This Just In: “Systemness” is a Meaningful Feature for Healthcare Consumers

Results from Core Health’s Consumer Market Research Study

It seems to make good sense. If healthcare facilities are part of a system, consumers will benefit from greater and more streamlined access to healthcare. And yet, healthcare marketers continue to struggle with the classic dilemma of convincing others that “systemness” matters.


Consider this recent post from the SHSMD chat room (edited to protect confidentiality):

​We have always employed a service-line specific marketing strategy for our health system … When we do brand campaigns we tie it to our system brand and our community events and sponsorships fall under the system brand as well. Our 3 hospital administrators want hospital-specific strategies for their facilities … they are all no more than 7 miles apart. We've explained time and again that people get to the hospitals from their doctors or the ER, yet they are still pushing.

Here’s the good news:

Healthcare consumers value systemness and now we have the data to prove it.

That’s one thing we learned as part of Core Health’s inaugural research study, “Perspectives in Health and Healthcare.” This research was designed to identify key drivers of healthcare choice so our clients – healthcare marketers – could leverage this information when branding and positioning their health systems.

The study was conducted in partnership with Cheryl Stone & Associates as a nationwide, online panel survey from Oct. 25, to Nov. 5, 2018. A total of 1,501 interviews were completed with a confidence level of 95%. Quotas were used to ensure replication of the U.S. population.

As part of the study, we assessed six drivers of healthcare choice consumers were asked to evaluate as part of our research study. These drivers included innovation, performance and results; caring and compassion; a care experience personalized to meet needs and preferences; a focus on wellness and prevention; and convenience. (see how all driver categories performed here.)

In addition to driver categories, we asked healthcare consumers about the value of an integrated health system. We weren’t surprised to learn that consumers value the concept of a health “system”.

Consumers were asked whether they felt that an integrated health system offers any advantage for patients, after reading a description of an integrated health system. The vast majority, 82%, considered an integrated health system to offer an advantage, either a big advantage (43%) or a moderate advantage (40%).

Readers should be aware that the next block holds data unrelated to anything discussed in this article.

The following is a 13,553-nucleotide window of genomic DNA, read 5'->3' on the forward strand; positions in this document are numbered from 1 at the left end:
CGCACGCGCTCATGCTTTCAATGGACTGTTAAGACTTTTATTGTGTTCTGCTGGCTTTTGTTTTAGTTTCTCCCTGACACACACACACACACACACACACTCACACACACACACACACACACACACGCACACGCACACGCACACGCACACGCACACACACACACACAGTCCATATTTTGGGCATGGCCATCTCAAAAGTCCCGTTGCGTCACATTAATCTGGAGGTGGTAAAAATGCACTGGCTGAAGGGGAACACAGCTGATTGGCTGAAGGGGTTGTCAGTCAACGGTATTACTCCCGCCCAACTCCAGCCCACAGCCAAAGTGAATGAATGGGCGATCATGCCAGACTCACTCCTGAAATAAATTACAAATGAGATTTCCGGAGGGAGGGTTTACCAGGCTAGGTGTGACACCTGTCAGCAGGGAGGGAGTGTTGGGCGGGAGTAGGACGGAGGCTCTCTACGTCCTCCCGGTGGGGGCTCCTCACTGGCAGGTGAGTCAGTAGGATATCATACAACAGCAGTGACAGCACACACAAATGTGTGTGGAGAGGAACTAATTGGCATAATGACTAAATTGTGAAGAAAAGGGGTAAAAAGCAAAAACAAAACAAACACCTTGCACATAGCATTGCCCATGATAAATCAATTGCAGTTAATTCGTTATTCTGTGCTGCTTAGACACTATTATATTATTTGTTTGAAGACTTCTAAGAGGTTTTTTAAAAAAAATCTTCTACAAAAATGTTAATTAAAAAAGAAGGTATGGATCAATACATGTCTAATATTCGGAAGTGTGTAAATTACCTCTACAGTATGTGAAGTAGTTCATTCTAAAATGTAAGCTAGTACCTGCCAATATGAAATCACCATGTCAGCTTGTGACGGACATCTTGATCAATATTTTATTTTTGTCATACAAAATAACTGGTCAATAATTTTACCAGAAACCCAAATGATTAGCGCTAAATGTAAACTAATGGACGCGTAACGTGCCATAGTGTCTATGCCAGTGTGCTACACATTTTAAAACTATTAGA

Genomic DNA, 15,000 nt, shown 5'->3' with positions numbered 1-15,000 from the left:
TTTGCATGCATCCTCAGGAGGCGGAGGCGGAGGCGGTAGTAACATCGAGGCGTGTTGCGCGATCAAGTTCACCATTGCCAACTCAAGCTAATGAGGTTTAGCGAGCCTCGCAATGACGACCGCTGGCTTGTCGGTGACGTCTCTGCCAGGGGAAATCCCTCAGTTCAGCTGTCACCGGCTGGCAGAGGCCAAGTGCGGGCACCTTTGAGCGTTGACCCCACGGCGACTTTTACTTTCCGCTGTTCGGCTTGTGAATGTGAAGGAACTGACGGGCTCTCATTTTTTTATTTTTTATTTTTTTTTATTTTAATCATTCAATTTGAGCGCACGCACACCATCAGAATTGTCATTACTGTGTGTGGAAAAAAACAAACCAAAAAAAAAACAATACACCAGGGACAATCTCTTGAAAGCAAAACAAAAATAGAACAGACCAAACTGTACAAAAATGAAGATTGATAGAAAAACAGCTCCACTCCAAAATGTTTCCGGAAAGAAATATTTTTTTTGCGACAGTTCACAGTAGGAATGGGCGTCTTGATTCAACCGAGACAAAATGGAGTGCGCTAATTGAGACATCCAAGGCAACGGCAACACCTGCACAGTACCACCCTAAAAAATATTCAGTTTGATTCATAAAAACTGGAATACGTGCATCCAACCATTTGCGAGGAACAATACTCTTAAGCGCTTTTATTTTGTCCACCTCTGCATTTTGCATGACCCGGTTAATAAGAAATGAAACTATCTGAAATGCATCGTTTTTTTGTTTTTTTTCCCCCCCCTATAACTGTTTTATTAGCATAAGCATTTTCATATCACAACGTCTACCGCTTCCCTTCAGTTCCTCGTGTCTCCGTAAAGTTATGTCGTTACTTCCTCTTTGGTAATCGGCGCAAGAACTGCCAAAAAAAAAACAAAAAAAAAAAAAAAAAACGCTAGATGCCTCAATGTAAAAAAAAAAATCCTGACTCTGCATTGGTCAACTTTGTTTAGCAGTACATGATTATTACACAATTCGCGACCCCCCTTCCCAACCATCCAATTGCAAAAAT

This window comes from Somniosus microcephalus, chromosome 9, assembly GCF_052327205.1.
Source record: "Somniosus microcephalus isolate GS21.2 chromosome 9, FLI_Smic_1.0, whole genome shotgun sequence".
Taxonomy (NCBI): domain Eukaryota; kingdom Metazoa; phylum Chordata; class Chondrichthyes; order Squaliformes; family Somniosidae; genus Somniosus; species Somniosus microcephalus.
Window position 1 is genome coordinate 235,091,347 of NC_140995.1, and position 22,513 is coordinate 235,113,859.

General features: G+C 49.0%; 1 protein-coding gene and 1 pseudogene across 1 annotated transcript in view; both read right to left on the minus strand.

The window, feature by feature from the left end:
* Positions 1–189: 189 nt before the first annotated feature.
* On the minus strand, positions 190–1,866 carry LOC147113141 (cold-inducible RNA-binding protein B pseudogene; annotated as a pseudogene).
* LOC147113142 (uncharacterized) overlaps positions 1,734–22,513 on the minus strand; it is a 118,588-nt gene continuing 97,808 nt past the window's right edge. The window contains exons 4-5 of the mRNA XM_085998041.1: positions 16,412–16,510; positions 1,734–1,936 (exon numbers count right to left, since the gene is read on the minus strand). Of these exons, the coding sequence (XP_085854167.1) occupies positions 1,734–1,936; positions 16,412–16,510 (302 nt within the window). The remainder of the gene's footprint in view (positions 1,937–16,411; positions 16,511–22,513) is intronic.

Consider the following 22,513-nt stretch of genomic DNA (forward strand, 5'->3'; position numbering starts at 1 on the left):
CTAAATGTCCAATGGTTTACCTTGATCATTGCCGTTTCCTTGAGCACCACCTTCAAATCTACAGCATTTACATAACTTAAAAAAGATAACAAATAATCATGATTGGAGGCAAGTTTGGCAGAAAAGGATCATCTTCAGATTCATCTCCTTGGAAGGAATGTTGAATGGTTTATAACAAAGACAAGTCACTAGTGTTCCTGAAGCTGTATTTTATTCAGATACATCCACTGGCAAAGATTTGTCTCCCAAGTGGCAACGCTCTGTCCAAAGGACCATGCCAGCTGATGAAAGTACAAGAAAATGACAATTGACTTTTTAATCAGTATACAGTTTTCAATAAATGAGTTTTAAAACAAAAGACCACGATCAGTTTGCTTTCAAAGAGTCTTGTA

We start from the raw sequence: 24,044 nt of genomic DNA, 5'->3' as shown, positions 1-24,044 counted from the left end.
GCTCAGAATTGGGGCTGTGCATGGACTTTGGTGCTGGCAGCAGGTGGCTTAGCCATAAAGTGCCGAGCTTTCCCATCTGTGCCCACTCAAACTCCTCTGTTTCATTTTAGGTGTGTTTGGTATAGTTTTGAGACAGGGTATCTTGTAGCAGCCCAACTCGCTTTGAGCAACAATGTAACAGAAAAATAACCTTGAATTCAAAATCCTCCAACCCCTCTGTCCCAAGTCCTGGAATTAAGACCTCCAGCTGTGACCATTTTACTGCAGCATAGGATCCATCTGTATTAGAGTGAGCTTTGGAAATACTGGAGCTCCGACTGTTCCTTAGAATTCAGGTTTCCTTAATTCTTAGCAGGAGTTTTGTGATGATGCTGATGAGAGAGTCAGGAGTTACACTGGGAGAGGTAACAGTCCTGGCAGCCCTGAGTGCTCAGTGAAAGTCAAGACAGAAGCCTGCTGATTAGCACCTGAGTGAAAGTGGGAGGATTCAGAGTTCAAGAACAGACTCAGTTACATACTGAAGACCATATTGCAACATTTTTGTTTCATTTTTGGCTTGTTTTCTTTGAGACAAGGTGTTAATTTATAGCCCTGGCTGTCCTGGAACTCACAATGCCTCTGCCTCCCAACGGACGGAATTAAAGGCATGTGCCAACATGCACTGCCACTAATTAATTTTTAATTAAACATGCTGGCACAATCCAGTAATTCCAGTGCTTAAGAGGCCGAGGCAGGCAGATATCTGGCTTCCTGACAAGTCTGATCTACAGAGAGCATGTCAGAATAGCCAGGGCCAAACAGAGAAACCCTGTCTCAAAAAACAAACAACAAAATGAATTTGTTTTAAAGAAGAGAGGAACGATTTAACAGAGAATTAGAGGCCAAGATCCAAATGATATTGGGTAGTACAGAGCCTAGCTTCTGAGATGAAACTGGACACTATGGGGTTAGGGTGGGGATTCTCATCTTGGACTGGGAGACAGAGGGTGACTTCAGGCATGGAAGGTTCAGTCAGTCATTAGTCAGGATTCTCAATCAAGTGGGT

Is it an advantage for patients if a health system is integrated?

To that end, 74% of healthcare consumers “strongly agree” or “agree somewhat” that they try to find all of their doctors and services in the same health system.

Consumers are attracted to a variety of services and EMR accessibility across multiple providers

The most prized aspects of an integrated health system are:

  • Offering a wide variety of services in the patient’s local area
  • Having an electronic medical record (EMR) that is available to all providers and facilities throughout the system

And, while consumers highly value having access to a wide variety of services in their local areas, they are much less likely to view a more expansive geographic offering across several states or throughout the U.S. as a potential benefit of a health system.

Importance of Potential Benefits of an Integrated Health System

Very Important Somewhat Important
The system offers a wide variety of services in your local area.
Your EMR is available at all the doctor offices, hospitals, urgent care centers, and other facilities in the system.
The same proven treatment methods are used throughout the system.
The system offers access to specialists from a well-known academic medical center.
The system offers services across a wide geographic area within your state.
The system offers services throughout the US.
The system offers services across a broad region covering several states.

Those aged 65 and older were significantly more likely than others to believe that an integrated health system offers a big advantage.

Implications of this data

This data has some important implications for health system marketers.

  • With few exceptions, marketers should place the health system - not the hospital - at the center of branding and service-line promotional efforts.
  • Promoting the benefits of a health system - particularly, the wide variety of services available - should be incorporated into messaging strategies. This is especially true if a health system can claim a wider variety of services available than its competitors.

Tell us about your challenges and triumphs. Have you successfully helped migrate from hospital-centric messaging to promoting the benefits of a health system? What advice do you have for other healthcare marketers?

author

Stephanie Burton, APR is the Director of Healthcare Marketing at Core Creative.

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